by Colette Dowling
PROTECT THAT PARTY DRESS. If you’re cooking a potentially messy dish and are afraid an apron wouldn’t be enough protection from splatter and spillage, use a plastic clothes-cover from the dry cleaner’s. Cut holes for your head and arms and slip it on.
FURNITURE POLISHING’S A BORE. The fastest and cheapest way to make your wooden furniture gleam is with lemon oil — sold for about twenty cents a half pint in the supermarket. Just smear it on with one cloth, off with another. The finish isn’t as durable as that of an expensive wax-type product, but the shine and fragrance will last a long evening. What more could you want?
TOO MANY RUNS IN YOUR NYLONS? Try putting a small amount of laundry starch into the water when you rinse them out. The starch will not only help cut down on runs, but will make the stockings slip on easily without clinging.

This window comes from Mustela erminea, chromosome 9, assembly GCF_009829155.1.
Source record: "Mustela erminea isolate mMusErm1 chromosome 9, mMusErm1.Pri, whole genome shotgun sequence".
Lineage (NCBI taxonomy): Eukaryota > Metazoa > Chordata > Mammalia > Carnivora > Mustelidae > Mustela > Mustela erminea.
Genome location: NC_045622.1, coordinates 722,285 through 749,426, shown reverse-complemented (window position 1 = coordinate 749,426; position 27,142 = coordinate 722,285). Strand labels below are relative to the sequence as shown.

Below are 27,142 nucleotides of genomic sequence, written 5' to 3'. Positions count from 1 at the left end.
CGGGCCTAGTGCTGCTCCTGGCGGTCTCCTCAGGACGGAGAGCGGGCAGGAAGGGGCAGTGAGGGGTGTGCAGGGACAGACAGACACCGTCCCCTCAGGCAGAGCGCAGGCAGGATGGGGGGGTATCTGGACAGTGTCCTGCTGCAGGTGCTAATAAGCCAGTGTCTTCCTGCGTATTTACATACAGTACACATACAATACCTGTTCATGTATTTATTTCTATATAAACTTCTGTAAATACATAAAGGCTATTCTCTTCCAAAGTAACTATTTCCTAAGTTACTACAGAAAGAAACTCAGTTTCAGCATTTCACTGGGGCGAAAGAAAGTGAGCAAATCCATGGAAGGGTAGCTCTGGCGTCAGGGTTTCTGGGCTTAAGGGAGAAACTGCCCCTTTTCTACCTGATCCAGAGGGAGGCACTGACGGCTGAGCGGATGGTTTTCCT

DO-IT-YOURSELF POP ART will beautify dull kitchen cabinets. For the art, use soup-can labels a la Andy Warhol, or anything else that strikes your fancy — prints, wild ads from glossy magazines, or a combination of all of these. First clean cabinet doors, then camouflage them with an arrangement of the illustrations, each one flush up against the other so that the entire surface of the door will be covered. Stick your art on piece by piece with rubber cement, which comes with its own brush, and is sold in stationery and artist’s supplies stores. Cover each decorated door with a clear, self-adhesive paper (forty-nine cents a yard in hardware, paint and dime stores), which will provide a tough, shiny and washable surface.